Black History Month
Learn how Niagara Falls has played an active role in African-American history. Between 1840 and 1860, enslaved people from the United States followed the “Underground Railroad” to find freedom in Canada. Approximately, 30,000 enslaved people between 1800 and 1865 escaped into Canada from the US using this secret network of routes and safe houses from Fort Erie to Niagara on the Lake. Among those who escaped was Burr Plato who went on to establish the British Methodist Church built in 1836 and now a National Historic Site. This well-respected gentleman went on to become the first elected black man in local government from 1886 to 1905. Harriet Tubman was a heroine who played a huge role in the Underground Railroad. Harriet Tubman escaped to Canada where she went on to help many enslaved people escape across the border into Niagara Falls, Canada. Between 1852 and 1857, Tubman made 11 trips despite a $40,000 reward for her capture — dead or alive. No one rivaled Tubman in the number of trips and the number of people liberated into the Underground Railroad. To learn more about Black History in Niagara Falls visit the Niagara Falls History Museum.
Black History Speaker Series (Live-Streamed) Presented by Niagara Parks
Discover three different perspectives on Black history and culture in Canada with this three-part online speaker series.
This year’s Black History Speaker Series is delivered as a live-streamed, digital event. Tickets grant access using any computer, tablet or mobile device for these live, interactive sessions with leading community historians and commentators specializing in Black history and culture.
Tickets are $15 per event, or gain access to the entire series for $35. All sessions begin at 7:00 PM.
- January 27, 2021, 7:00 pm, Blacks in the Military (Rosemary Sadlier)
- February 24, 2021, 7:00 pm, The Power of Cultural Competence (Saladin Allah)
- March 31, 2021, 7:00 pm, Self-Liberated and Famous: Fugitive Freedom Seekers Escape to Niagara (Rochelle Bush)
Niagara Falls History Museum presents Walking the Talk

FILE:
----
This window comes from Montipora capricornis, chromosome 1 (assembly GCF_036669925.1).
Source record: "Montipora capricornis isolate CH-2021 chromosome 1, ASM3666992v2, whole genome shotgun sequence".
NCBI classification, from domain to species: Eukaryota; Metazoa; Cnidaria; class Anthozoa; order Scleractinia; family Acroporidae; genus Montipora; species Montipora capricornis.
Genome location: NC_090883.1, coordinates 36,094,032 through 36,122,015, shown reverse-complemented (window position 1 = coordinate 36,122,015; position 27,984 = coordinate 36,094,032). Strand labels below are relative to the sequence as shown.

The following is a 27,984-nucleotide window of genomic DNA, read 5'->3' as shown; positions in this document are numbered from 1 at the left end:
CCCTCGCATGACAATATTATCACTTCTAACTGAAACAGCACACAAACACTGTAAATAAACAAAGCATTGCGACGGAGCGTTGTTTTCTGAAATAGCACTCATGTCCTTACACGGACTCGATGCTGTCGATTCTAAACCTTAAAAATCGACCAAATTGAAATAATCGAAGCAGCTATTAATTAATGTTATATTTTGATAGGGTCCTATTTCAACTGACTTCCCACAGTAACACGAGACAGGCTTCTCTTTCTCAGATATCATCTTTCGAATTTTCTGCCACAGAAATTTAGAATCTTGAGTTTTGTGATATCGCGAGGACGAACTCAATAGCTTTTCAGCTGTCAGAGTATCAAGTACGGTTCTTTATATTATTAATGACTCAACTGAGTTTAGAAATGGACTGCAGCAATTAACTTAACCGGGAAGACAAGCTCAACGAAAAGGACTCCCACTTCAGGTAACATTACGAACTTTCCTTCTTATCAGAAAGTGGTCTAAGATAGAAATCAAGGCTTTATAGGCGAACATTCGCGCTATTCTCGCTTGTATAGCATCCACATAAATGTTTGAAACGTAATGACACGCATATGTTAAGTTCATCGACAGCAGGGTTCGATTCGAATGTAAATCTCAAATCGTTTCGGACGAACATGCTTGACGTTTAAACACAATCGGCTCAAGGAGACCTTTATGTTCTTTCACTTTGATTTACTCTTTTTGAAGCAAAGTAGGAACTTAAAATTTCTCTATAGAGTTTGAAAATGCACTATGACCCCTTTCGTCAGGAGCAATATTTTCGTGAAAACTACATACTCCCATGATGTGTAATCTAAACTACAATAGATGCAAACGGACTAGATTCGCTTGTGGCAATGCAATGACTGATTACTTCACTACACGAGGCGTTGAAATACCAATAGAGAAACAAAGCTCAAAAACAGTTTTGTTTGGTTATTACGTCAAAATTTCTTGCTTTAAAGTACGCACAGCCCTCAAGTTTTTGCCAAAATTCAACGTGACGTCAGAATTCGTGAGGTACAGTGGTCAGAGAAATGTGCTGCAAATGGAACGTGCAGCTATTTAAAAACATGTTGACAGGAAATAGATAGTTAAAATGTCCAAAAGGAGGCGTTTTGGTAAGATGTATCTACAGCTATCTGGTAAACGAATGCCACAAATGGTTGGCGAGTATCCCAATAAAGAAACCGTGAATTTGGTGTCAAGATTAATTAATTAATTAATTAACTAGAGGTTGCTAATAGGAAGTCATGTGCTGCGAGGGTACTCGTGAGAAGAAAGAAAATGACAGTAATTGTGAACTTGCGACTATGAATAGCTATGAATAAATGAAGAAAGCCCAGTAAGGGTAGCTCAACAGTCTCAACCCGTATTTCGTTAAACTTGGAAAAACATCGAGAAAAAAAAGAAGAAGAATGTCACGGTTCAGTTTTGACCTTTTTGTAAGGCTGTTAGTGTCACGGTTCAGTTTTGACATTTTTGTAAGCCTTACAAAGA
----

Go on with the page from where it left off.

Join us for a digital screening of the film Walking the Talk, produced and directed by Ayo Adewumi.
The murder of George Floyd by the police in the USA sparked another round of anti-racism protests all around the world. "Walking the Talk" is an account of how people in some Canadian cities rose in solidarity with Black Americans in June 2020, to condemned years of ongoing systemic racism and social injustice in Canada.
To participate, click on the link provided, and input the password. The password will work for exactly 24hrs starting from February 18, 2021 at 7-9:00 pm (Digital screening)
New for Winter 2021 - Safari Niagara Winter Walks (Visit)
(Subject to COVID health and safety restrictions. Please be sure to visit their website for final details.)
Enjoy Safari Niagara in a whole new way. Winter Walks are free of charge for Members and include static animal displays. Walk through the park to visit many of the animals who enjoy the cooler temperatures of the off-season. Additional information about static displays, activities, and to confirm opening and hours of operation visit safariniagara.com/winterwalks
My Story, My Tattoo
Presented by Niagara Falls History Museum
May 15 – August 22, 2021
Tattoos are living images that reveal important stories about our residents, our community and the tattoo phenomenon. My Story, My Tattoo features 32 photographs and stories of people and their amazing tattoos.
Participants range from a cancer survivor to teachers and their students, a firefighter and a farmer. All the individuals, their stories and personalities are represented through this series of thought-provoking and colourful images. Chris Piccinetti, a Guelph photographer and graphic designer for the County of Wellington, photographed these inspiring images.